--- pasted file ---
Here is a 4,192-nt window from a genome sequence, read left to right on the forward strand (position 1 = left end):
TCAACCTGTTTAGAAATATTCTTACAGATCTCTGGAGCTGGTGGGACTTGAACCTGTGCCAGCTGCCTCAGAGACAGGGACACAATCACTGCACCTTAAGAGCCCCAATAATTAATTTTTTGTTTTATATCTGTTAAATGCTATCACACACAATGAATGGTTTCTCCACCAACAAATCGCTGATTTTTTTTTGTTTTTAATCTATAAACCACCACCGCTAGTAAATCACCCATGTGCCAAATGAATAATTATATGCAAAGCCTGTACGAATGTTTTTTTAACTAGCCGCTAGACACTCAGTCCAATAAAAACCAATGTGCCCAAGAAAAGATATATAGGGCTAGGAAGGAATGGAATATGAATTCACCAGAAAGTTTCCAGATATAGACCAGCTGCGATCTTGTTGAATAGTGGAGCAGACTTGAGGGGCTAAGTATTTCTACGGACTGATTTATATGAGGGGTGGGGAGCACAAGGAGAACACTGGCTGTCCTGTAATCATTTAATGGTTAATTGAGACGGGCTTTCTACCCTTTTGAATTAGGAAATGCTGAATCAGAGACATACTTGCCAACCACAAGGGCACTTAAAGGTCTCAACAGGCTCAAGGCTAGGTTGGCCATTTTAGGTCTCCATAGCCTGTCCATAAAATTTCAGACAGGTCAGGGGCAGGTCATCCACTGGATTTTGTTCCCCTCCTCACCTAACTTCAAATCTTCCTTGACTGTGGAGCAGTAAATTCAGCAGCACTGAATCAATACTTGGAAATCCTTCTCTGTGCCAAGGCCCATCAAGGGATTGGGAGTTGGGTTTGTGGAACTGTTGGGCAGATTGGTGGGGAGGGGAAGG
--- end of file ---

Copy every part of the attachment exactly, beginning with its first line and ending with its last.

Here is a 4,192-nt window from a genome sequence, read left to right on the forward strand (position 1 = left end):
TCAACCTGTTTAGAAATATTCTTACAGATCTCTGGAGCTGGTGGGACTTGAACCTGTGCCAGCTGCCTCAGAGACAGGGACACAATCACTGCACCTTAAGAGCCCCAATAATTAATTTTTTGTTTTATATCTGTTAAATGCTATCACACACAATGAATGGTTTCTCCACCAACAAATCGCTGATTTTTTTTTGTTTTTAATCTATAAACCACCACCGCTAGTAAATCACCCATGTGCCAAATGAATAATTATATGCAAAGCCTGTACGAATGTTTTTTTAACTAGCCGCTAGACACTCAGTCCAATAAAAACCAATGTGCCCAAGAAAAGATATATAGGGCTAGGAAGGAATGGAATATGAATTCACCAGAAAGTTTCCAGATATAGACCAGCTGCGATCTTGTTGAATAGTGGAGCAGACTTGAGGGGCTAAGTATTTCTACGGACTGATTTATATGAGGGGTGGGGAGCACAAGGAGAACACTGGCTGTCCTGTAATCATTTAATGGTTAATTGAGACGGGCTTTCTACCCTTTTGAATTAGGAAATGCTGAATCAGAGACATACTTGCCAACCACAAGGGCACTTAAAGGTCTCAACAGGCTCAAGGCTAGGTTGGCCATTTTAGGTCTCCATAGCCTGTCCATAAAATTTCAGACAGGTCAGGGGCAGGTCATCCACTGGATTTTGTTCCCCTCCTCACCTAACTTCAAATCTTCCTTGACTGTGGAGCAGTAAATTCAGCAGCACTGAATCAATACTTGGAAATCCTTCTCTGTGCCAAGGCCCATCAAGGGATTGGGAGTTGGGTTTGTGGAACTGTTGGGCAGATTGGTGGGGAGGGGAAGG